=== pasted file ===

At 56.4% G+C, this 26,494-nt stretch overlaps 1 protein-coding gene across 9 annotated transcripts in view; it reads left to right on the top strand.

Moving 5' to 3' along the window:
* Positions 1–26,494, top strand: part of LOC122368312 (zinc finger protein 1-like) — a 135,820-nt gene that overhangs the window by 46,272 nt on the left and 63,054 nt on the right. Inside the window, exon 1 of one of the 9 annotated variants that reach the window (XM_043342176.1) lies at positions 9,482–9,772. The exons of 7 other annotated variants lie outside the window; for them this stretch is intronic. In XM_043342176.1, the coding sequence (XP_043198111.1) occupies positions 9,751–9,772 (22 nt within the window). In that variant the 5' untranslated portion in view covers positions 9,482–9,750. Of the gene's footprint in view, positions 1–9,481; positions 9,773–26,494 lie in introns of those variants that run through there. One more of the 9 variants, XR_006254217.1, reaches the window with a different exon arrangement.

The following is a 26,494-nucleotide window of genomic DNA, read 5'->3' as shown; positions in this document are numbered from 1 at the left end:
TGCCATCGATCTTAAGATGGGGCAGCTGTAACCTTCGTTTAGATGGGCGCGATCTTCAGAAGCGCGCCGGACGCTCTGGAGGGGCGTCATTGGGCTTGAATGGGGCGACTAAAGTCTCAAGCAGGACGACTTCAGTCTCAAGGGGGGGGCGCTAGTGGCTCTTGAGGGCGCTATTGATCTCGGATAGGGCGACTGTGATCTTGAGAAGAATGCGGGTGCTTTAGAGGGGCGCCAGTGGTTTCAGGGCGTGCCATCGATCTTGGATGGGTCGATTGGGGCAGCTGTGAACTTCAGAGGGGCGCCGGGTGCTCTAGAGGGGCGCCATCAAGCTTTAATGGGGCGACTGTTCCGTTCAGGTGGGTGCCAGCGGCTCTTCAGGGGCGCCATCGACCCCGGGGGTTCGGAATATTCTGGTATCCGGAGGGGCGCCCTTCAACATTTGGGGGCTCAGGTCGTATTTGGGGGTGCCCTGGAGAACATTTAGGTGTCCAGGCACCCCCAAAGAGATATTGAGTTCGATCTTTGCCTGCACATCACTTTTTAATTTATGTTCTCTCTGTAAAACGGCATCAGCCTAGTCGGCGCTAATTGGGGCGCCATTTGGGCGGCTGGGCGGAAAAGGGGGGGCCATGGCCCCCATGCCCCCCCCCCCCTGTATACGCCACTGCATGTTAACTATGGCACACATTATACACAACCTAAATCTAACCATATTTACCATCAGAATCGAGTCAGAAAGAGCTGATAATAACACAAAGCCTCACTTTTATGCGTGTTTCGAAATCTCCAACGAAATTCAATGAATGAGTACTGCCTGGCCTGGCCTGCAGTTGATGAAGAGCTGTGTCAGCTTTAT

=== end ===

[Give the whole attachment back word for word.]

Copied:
At 56.4% G+C, this 26,494-nt stretch overlaps 1 protein-coding gene across 9 annotated transcripts in view; it reads left to right on the top strand.

Moving 5' to 3' along the window:
* Positions 1–26,494, top strand: part of LOC122368312 (zinc finger protein 1-like) — a 135,820-nt gene that overhangs the window by 46,272 nt on the left and 63,054 nt on the right. Inside the window, exon 1 of one of the 9 annotated variants that reach the window (XM_043342176.1) lies at positions 9,482–9,772. The exons of 7 other annotated variants lie outside the window; for them this stretch is intronic. In XM_043342176.1, the coding sequence (XP_043198111.1) occupies positions 9,751–9,772 (22 nt within the window). In that variant the 5' untranslated portion in view covers positions 9,482–9,750. Of the gene's footprint in view, positions 1–9,481; positions 9,773–26,494 lie in introns of those variants that run through there. One more of the 9 variants, XR_006254217.1, reaches the window with a different exon arrangement.

The following is a 26,494-nucleotide window of genomic DNA, read 5'->3' as shown; positions in this document are numbered from 1 at the left end:
TGCCATCGATCTTAAGATGGGGCAGCTGTAACCTTCGTTTAGATGGGCGCGATCTTCAGAAGCGCGCCGGACGCTCTGGAGGGGCGTCATTGGGCTTGAATGGGGCGACTAAAGTCTCAAGCAGGACGACTTCAGTCTCAAGGGGGGGGCGCTAGTGGCTCTTGAGGGCGCTATTGATCTCGGATAGGGCGACTGTGATCTTGAGAAGAATGCGGGTGCTTTAGAGGGGCGCCAGTGGTTTCAGGGCGTGCCATCGATCTTGGATGGGTCGATTGGGGCAGCTGTGAACTTCAGAGGGGCGCCGGGTGCTCTAGAGGGGCGCCATCAAGCTTTAATGGGGCGACTGTTCCGTTCAGGTGGGTGCCAGCGGCTCTTCAGGGGCGCCATCGACCCCGGGGGTTCGGAATATTCTGGTATCCGGAGGGGCGCCCTTCAACATTTGGGGGCTCAGGTCGTATTTGGGGGTGCCCTGGAGAACATTTAGGTGTCCAGGCACCCCCAAAGAGATATTGAGTTCGATCTTTGCCTGCACATCACTTTTTAATTTATGTTCTCTCTGTAAAACGGCATCAGCCTAGTCGGCGCTAATTGGGGCGCCATTTGGGCGGCTGGGCGGAAAAGGGGGGGCCATGGCCCCCATGCCCCCCCCCCCCTGTATACGCCACTGCATGTTAACTATGGCACACATTATACACAACCTAAATCTAACCATATTTACCATCAGAATCGAGTCAGAAAGAGCTGATAATAACACAAAGCCTCACTTTTATGCGTGTTTCGAAATCTCCAACGAAATTCAATGAATGAGTACTGCCTGGCCTGGCCTGCAGTTGATGAAGAGCTGTGTCAGCTTTAT